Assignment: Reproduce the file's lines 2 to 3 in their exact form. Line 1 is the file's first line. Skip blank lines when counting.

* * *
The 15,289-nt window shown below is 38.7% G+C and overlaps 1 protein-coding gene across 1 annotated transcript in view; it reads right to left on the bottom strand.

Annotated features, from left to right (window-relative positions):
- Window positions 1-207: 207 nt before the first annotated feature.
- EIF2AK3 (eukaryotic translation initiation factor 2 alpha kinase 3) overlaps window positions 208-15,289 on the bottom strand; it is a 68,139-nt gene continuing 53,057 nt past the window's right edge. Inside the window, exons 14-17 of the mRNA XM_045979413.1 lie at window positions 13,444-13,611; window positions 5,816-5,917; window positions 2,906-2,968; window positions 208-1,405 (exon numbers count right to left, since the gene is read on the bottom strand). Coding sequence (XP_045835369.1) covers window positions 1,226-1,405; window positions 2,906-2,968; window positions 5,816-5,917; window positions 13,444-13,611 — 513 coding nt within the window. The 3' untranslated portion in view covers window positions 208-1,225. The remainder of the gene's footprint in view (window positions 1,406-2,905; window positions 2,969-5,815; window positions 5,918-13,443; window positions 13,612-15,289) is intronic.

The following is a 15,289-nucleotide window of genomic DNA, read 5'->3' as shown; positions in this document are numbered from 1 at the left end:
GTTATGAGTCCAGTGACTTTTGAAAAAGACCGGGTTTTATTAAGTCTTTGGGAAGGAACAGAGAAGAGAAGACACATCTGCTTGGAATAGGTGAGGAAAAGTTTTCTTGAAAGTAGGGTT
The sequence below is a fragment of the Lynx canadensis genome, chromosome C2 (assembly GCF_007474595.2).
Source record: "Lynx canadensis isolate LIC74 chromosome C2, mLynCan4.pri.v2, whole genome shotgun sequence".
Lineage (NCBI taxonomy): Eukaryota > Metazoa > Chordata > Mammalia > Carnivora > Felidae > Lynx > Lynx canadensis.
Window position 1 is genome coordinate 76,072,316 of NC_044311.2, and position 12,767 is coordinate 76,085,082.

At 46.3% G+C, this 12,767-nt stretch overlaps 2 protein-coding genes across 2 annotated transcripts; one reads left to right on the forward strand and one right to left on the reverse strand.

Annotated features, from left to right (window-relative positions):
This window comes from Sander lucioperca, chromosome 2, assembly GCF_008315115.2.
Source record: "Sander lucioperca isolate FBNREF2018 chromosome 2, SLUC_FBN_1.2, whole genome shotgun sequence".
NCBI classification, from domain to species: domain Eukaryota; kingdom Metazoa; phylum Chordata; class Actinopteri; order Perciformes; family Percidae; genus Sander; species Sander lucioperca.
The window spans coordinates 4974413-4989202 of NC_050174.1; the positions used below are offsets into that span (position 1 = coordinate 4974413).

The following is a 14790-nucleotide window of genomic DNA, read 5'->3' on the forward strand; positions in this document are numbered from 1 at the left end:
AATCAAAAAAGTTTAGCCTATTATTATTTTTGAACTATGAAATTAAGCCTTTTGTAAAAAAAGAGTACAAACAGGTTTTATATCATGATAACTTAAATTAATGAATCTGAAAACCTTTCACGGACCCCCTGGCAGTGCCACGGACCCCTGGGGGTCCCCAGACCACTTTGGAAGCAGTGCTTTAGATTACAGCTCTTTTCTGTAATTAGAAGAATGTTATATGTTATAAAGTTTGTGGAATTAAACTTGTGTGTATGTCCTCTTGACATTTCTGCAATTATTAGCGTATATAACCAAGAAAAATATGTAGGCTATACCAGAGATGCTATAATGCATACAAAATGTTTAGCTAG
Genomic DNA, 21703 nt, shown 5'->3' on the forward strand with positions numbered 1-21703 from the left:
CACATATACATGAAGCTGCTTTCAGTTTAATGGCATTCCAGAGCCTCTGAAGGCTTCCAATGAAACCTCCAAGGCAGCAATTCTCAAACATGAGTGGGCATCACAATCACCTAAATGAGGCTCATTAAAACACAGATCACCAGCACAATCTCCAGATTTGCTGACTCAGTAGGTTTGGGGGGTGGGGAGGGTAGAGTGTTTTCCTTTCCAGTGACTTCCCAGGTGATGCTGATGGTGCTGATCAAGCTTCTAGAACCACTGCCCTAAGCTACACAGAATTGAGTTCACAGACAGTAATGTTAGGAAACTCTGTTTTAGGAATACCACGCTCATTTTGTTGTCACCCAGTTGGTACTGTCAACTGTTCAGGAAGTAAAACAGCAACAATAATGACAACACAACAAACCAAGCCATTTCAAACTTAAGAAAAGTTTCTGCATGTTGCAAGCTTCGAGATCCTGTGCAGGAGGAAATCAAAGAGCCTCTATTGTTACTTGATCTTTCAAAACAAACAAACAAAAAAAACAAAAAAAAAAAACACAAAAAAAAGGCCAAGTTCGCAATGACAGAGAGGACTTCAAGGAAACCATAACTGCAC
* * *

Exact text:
Annotated features, from left to right (window-relative positions):
- Window positions 1-207: 207 nt before the first annotated feature.